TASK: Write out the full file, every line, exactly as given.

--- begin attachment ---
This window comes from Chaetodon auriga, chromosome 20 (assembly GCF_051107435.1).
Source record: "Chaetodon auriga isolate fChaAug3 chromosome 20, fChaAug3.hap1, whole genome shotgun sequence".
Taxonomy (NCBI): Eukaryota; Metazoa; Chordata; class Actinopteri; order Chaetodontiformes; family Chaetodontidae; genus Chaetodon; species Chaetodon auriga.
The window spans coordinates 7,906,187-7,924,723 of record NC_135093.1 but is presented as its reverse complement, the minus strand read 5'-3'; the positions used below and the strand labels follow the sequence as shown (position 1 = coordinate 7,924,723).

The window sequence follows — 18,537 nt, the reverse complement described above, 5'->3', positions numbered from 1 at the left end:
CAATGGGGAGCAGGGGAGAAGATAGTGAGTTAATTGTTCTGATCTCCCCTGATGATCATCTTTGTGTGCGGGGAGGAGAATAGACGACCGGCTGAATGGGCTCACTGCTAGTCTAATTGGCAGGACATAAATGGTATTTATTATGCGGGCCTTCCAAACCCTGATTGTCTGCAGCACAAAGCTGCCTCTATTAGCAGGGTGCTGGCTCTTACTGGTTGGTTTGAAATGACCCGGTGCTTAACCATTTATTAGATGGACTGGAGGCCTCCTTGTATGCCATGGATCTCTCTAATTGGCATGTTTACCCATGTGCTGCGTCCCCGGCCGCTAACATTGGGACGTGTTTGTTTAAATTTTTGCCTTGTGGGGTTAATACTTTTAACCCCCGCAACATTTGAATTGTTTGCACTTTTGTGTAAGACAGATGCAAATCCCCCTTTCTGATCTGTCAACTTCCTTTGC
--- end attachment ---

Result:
This window comes from Chaetodon auriga, chromosome 20 (assembly GCF_051107435.1).
Source record: "Chaetodon auriga isolate fChaAug3 chromosome 20, fChaAug3.hap1, whole genome shotgun sequence".
Taxonomy (NCBI): Eukaryota; Metazoa; Chordata; class Actinopteri; order Chaetodontiformes; family Chaetodontidae; genus Chaetodon; species Chaetodon auriga.
The window spans coordinates 7,906,187-7,924,723 of record NC_135093.1 but is presented as its reverse complement, the minus strand read 5'-3'; the positions used below and the strand labels follow the sequence as shown (position 1 = coordinate 7,924,723).

The window sequence follows — 18,537 nt, the reverse complement described above, 5'->3', positions numbered from 1 at the left end:
CAATGGGGAGCAGGGGAGAAGATAGTGAGTTAATTGTTCTGATCTCCCCTGATGATCATCTTTGTGTGCGGGGAGGAGAATAGACGACCGGCTGAATGGGCTCACTGCTAGTCTAATTGGCAGGACATAAATGGTATTTATTATGCGGGCCTTCCAAACCCTGATTGTCTGCAGCACAAAGCTGCCTCTATTAGCAGGGTGCTGGCTCTTACTGGTTGGTTTGAAATGACCCGGTGCTTAACCATTTATTAGATGGACTGGAGGCCTCCTTGTATGCCATGGATCTCTCTAATTGGCATGTTTACCCATGTGCTGCGTCCCCGGCCGCTAACATTGGGACGTGTTTGTTTAAATTTTTGCCTTGTGGGGTTAATACTTTTAACCCCCGCAACATTTGAATTGTTTGCACTTTTGTGTAAGACAGATGCAAATCCCCCTTTCTGATCTGTCAACTTCCTTTGC